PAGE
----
Structural Assessment: Its Importance & Procedures

The subject of structural integrity and structural assessment has gained popularity. Tenants also want the reassurance that the structure they are renting is safe for those who use it, as do building owners and operators. Many readers, however, might not fully comprehend what a structural assessment involves or why they are so crucial. Let’s investigate those topics in more detail and look at the information that can be useful if you want to perform a structural assessment soon.

What is structural assessment?

Engineers can verify the accuracy, structural soundness, and strength of structures and their components using a structural assessment technique. A structural assessment is performed to determine the future usage and compliance with the current building codes as well as to examine the current condition of the structures.

In what circumstances structural assessment is needed?

A building needs to undergo routine inspections and maintenance in order to maintain a safe and healthy atmosphere and make sure that all of its parts are functioning properly. Otherwise, minor problems that are ignored run the risk of becoming expensive or risky to repair. Several circumstances, including the following, may call for a structural assessment: –
  • When a building has been purchased or sold.
  • When new machinery is installed.
  • When assessing the structural capacity and viability of any building additions or renovations.
  • When a building’s usage or occupancy changes.
  • When changes are found that could be a sign of a structural problem.
  • When there is change in structural loading.

What are the steps for structural assessment?

These steps should be taken into account while evaluating the building’s structural condition:
  1. Site Background
    When evaluating the current condition of the existing building, it is crucial to understand the site history. This is the first step in the process. From this point, we may start to learn more about the structure that is being evaluated. Before we begin the evaluation, there are a few things we need to know, including the building’s age or construction date, its change in occupancy, and any renovation work that has been done. These variables will already provide us a sense as to what our strategy will be and how we will be able to use this data in our evaluation.
  2. Actual Site Inspection and Visit
    To do a preliminary evaluation of the building and ascertain the potential severity of the damages and faults, a visual site inspection is required. The Engineers should actually visit the site to conduct a visual evaluation and obtain information about the building’s condition. Physical defects including cracks, corrosion on the reinforcement, obvious beam deflections, and other visible defects should be photographed and documented.In order to detect any potential structural defects, such as cracks, excessive movements, bowing, deflections, or differential settlements, structural evaluation process involves visual observations of structural members like columns, beams, joists, load-bearing walls, slabs, roof decking, foundations, and connections. The following are typical inspection findings that can be found in concrete during site inspections and observations: –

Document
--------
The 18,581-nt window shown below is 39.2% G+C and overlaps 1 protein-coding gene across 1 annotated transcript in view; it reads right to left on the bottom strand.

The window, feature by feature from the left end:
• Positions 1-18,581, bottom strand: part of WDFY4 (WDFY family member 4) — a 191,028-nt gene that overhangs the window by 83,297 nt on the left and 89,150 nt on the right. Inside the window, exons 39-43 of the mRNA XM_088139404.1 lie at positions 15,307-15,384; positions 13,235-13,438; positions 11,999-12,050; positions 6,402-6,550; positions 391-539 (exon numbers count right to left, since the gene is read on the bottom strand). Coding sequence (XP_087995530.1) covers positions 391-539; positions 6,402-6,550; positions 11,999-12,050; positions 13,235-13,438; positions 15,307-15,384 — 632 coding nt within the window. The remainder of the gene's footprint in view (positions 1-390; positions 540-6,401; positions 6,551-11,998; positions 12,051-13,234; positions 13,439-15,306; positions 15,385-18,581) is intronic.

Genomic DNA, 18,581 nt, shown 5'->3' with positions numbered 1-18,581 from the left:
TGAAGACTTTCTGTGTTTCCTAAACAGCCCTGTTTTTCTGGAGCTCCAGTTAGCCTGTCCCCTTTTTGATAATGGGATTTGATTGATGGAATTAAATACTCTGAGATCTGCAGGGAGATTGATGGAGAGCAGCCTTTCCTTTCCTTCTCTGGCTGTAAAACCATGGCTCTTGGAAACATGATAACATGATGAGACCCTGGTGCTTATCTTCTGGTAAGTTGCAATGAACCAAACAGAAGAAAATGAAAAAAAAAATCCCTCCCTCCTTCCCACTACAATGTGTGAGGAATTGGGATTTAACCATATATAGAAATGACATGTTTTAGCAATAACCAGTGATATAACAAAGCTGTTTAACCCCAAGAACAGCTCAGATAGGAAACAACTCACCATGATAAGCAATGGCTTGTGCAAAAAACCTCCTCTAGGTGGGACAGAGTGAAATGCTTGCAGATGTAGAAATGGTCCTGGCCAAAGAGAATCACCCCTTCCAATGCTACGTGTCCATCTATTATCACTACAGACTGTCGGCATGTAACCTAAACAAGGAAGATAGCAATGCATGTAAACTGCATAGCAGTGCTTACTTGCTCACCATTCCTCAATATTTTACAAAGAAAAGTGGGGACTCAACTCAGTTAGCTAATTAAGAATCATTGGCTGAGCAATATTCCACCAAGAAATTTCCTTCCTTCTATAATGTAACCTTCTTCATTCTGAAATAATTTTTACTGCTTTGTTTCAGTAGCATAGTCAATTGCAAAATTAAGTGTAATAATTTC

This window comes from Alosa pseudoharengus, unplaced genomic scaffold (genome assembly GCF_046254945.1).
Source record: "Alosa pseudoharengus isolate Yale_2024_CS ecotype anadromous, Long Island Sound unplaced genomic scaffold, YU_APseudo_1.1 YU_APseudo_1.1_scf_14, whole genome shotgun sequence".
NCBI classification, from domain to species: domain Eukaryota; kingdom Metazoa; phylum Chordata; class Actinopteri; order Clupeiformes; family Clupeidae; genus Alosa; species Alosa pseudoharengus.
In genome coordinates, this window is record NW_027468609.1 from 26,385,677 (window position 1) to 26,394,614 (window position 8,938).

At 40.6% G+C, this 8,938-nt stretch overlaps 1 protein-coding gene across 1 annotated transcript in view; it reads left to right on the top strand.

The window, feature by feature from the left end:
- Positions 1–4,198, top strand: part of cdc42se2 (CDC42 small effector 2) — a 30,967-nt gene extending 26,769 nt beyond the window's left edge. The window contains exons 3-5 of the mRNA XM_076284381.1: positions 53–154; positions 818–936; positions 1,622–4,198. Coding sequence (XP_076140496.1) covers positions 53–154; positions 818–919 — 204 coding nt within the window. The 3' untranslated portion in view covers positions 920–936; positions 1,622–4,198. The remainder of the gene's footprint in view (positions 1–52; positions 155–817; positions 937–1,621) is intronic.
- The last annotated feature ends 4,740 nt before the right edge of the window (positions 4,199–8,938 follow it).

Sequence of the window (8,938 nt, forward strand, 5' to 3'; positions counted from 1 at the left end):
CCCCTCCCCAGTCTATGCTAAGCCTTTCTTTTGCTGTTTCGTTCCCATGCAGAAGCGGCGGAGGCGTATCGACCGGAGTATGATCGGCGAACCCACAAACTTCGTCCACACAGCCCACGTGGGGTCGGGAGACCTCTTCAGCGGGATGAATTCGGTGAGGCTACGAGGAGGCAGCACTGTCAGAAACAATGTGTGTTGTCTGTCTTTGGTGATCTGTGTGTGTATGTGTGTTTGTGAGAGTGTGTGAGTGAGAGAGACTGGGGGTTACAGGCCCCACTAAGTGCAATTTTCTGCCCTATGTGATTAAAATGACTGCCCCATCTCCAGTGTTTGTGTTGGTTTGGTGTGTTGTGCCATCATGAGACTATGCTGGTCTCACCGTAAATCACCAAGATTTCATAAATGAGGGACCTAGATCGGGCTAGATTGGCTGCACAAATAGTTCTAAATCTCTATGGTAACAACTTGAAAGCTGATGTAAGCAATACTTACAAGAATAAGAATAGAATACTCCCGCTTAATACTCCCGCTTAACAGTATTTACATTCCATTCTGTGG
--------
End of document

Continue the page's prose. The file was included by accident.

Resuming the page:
• Cold joints
    • Honeycombed concrete
    • Hairline cracks in slabs and slab soffits
    • Exposed steel reinforcement due to insufficient concrete cover
    • Column misalignment due to bad formworks during casting
  3. Collecting Structural Samples for Lab Testing
    Concrete samples or specimens should be gathered on the spot and transported to the lab for additional analysis. This is done to determine the density and compressive strength of the current structural members and to further validate the necessary information and data. Non-destructive testing ought to be carried out in most cases. It is advisable to do site testing, which may involve: –
    • Covermeter Survey – It was carried out using a Protovale Covermeter and in accordance with the recommendation as specified in BS 1881:Part 204. The test uses the idea of the magnetic field signal produced by the equipment probe to identify embedded ferromagnetic steel reinforcing bar (herein referred to as rebar). When the device records the strongest pitched signal, the rebar is identified, and the concrete cover is then immediately read from the metre (after pre-setting the rebar size). The spacing of the main and secondary/link rebars was also calculated by finding the nearby rebars. In this exercise, covermeter test was performed at the RC member covering area not less than 500mm x 500mm at each test location. Concrete cover measurement was then obtained from the rebar nearest to the concrete surface.
    • Carbonation Test – The depth of carbonation of the concrete was determined using a phenolphthalein indicator solution (colourless) in accordance with the BRE IP/6. The indicator solution was either sprayed onto the freshly cut surface of the extracted cores or the coring/hacking holes in the element. The depth of concrete, onto which the surface remains colourless after the solution was sprayed, is measured as the depth of carbonation Carbonation is a process whereby carbon dioxide and moisture from the ambient environment react with the alkaline constituent of cement paste to form calcium carbonate, thus could reduce the alkalinity of the cement paste. This reaction destroys the concrete passivation effect that protects the reinforcement. In this exercise the carbonation test was performed on the freshly cut core.
    • Rebound HammerRebound Hammer test was carried out using a Schmidt Rebound Hammer in accordance with the recommendation as specified in BS 1881:Part 202. In normal exercise, 12 nos rebound number readings were obtained at an interval of 25mm square grids over an area of 100mm x 75mm area at each test location.